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  • The more gutless the higher ranking

    53 35 448 2 56 1 97.1

    27 18 215 3 29 0 127.9

    Your opinion:
    Remember the QB rating is what is used as the end all be all in figuring how talented a QB is. Furthermore it is used to list a QB's greatness over history. Obviously you would agree that It doesn't take a whole hell of a lot of talent to throw passes that travel less then 10 yards at least not as much as a QB that is constantly throwing downfield 15, 20, 25 yards thus staying in the pocket longer taking more hits resulting in more interceptions and playing with more pain. As it is now, the dink passers are rating higher then players like Unitas, Starr Otto Graham, Van Brocklin, Stabauch, Bradshaw and others. Was Steve Bono really Better then these guys? Was Boomer? If you go by the QB rating system (which is what the NFL points to as a measurement of a quarterbacks greatness) then the answer is a resounding yes, Bono was better then those QBs listed. Or is the QB rating system the single Biggest farce in the measure of a QB's talent there is. Why should the system so heavily favor the cowardly offensive system? If it were to favor any system (and Im not saying it should) shouldnt it favor the braver system?

    I'd like to know who devised this system however nobody seems to know.
    (read: rating without representation)

    Your opinion:
    Should the QB rating system be reformulated such as:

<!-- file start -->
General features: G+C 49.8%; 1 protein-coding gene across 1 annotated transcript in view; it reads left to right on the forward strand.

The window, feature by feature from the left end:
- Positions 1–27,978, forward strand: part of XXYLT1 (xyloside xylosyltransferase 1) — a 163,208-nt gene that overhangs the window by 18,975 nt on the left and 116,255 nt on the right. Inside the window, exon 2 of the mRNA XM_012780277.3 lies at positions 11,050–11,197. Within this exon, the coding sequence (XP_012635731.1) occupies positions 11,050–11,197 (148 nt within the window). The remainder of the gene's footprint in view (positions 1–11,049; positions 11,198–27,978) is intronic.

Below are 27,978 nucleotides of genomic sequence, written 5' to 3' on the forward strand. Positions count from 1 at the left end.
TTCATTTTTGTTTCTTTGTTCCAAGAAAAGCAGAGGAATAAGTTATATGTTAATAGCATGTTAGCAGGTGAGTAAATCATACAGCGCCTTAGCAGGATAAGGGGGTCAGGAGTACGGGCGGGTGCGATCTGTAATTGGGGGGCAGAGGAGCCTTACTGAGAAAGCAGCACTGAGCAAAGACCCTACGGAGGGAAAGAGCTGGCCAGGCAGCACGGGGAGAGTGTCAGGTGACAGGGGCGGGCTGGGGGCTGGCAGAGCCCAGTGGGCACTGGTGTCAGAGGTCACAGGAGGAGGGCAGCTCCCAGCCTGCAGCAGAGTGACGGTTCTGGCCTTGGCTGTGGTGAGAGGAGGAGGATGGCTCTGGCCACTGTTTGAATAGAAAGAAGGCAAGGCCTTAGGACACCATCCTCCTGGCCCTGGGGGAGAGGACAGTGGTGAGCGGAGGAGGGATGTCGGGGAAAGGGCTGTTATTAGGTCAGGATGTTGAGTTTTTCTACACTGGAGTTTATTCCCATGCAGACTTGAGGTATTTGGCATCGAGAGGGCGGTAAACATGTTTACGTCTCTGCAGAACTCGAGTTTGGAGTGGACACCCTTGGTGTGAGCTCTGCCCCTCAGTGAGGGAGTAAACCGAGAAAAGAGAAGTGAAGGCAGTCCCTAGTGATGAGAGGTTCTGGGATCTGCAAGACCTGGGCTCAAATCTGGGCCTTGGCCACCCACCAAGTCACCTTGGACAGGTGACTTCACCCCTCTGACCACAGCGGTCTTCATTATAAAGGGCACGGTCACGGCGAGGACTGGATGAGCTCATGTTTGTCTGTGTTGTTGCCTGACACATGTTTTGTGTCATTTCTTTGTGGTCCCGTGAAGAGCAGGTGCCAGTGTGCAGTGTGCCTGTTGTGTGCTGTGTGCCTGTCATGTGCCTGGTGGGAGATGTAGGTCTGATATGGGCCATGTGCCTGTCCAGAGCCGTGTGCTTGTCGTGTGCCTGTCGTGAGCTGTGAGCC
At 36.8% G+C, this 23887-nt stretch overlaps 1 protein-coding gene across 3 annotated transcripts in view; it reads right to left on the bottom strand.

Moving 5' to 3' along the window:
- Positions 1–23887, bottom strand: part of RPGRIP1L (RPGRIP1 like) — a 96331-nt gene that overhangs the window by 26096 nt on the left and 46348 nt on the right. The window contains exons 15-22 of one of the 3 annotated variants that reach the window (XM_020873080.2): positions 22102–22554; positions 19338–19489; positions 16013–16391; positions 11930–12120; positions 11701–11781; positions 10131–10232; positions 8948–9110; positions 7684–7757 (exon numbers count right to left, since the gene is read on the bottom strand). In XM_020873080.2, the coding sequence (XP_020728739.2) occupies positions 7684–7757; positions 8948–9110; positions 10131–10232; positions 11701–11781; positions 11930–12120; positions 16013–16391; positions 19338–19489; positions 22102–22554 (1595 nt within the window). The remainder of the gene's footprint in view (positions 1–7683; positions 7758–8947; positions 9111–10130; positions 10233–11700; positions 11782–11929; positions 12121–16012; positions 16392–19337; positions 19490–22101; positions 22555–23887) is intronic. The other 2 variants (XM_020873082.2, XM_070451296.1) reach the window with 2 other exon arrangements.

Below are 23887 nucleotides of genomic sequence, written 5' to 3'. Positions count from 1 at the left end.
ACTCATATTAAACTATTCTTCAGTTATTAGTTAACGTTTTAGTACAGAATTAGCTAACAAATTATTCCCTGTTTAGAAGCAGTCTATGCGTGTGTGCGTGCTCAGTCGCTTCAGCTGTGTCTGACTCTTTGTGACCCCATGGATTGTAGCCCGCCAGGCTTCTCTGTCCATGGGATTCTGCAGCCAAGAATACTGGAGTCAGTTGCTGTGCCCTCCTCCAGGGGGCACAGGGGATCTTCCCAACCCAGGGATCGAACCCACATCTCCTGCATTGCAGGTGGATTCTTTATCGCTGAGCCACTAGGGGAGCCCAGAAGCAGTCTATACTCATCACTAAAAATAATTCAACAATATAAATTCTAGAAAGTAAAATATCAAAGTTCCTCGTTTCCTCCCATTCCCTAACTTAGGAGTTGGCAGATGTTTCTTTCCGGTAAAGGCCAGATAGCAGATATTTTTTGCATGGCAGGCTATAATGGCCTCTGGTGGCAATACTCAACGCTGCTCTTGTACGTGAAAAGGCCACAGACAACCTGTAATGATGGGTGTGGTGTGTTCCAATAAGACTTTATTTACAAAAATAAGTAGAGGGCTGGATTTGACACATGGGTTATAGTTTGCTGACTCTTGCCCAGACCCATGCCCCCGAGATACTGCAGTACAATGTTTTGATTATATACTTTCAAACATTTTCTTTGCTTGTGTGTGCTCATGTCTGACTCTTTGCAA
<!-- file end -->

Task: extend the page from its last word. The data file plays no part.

1. Stop giving QB's credit for the RAC (run after catch) and give them the yards the ball travels in the air? In other words do not credit a quarterback for yards he has nothing to do with? At least when rating their overall talent in the QB rating system?

    2. Add into the formula how well QB's recognize blitzes?

    3. before the formula spits out the results should it take into account the risk of the pass? In other words should a Hail Mary interception at the end of a half or end of a game have the same effect on the QB rating system as a pass thrown 5 yards downfield and is returned for a TD?

    4. Should a minus two yard completion be positive points in the rating?

    5. Noting that we are in the computer age and keep stats seemingly for everything do you believe it would be a logistical nightmare to take into account the Run After Catch (that is length of completion without the run) and perhaps putting less emphasis on completion percentage since any monkey can play catch standing 5 yards apart?

    Here is a snippet from an article on the rating system

    But what gives with the *****? Sure, Young and Montana were studs -- but come on. Here's what gives. It started in the late 1970s, when the NFL began bending the rules to favor passers.